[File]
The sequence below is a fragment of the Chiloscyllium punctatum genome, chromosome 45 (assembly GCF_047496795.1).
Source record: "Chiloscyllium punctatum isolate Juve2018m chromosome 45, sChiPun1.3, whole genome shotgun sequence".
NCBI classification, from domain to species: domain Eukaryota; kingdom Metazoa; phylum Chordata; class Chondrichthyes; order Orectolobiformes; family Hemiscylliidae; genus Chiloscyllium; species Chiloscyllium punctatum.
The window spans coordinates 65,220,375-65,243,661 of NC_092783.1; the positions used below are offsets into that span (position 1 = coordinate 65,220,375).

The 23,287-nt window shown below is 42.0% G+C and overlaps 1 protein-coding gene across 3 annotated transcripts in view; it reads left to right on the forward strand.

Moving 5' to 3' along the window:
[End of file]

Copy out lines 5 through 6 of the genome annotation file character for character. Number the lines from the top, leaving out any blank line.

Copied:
The 23,287-nt window shown below is 42.0% G+C and overlaps 1 protein-coding gene across 3 annotated transcripts in view; it reads left to right on the forward strand.

Moving 5' to 3' along the window: